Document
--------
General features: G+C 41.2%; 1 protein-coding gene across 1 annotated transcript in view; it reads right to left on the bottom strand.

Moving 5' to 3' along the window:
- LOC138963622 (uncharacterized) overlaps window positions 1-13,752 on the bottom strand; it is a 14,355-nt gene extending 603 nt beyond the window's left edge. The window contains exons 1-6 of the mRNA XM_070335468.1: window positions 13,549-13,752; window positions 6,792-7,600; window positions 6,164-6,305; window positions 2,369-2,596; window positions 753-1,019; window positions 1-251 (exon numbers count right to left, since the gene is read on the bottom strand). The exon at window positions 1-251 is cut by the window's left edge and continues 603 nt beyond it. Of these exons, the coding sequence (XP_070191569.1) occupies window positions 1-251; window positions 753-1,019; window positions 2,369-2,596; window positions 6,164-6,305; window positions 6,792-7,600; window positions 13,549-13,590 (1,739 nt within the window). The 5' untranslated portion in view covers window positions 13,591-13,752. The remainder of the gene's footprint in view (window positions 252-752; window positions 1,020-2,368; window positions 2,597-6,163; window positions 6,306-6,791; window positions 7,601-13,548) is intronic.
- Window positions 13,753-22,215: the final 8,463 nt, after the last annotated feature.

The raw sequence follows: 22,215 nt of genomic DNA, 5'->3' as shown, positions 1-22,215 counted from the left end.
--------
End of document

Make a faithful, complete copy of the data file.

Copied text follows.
General features: G+C 41.2%; 1 protein-coding gene across 1 annotated transcript in view; it reads right to left on the bottom strand.

Moving 5' to 3' along the window:
- LOC138963622 (uncharacterized) overlaps window positions 1-13,752 on the bottom strand; it is a 14,355-nt gene extending 603 nt beyond the window's left edge. The window contains exons 1-6 of the mRNA XM_070335468.1: window positions 13,549-13,752; window positions 6,792-7,600; window positions 6,164-6,305; window positions 2,369-2,596; window positions 753-1,019; window positions 1-251 (exon numbers count right to left, since the gene is read on the bottom strand). The exon at window positions 1-251 is cut by the window's left edge and continues 603 nt beyond it. Of these exons, the coding sequence (XP_070191569.1) occupies window positions 1-251; window positions 753-1,019; window positions 2,369-2,596; window positions 6,164-6,305; window positions 6,792-7,600; window positions 13,549-13,590 (1,739 nt within the window). The 5' untranslated portion in view covers window positions 13,591-13,752. The remainder of the gene's footprint in view (window positions 252-752; window positions 1,020-2,368; window positions 2,597-6,163; window positions 6,306-6,791; window positions 7,601-13,548) is intronic.
- Window positions 13,753-22,215: the final 8,463 nt, after the last annotated feature.

The raw sequence follows: 22,215 nt of genomic DNA, 5'->3' as shown, positions 1-22,215 counted from the left end.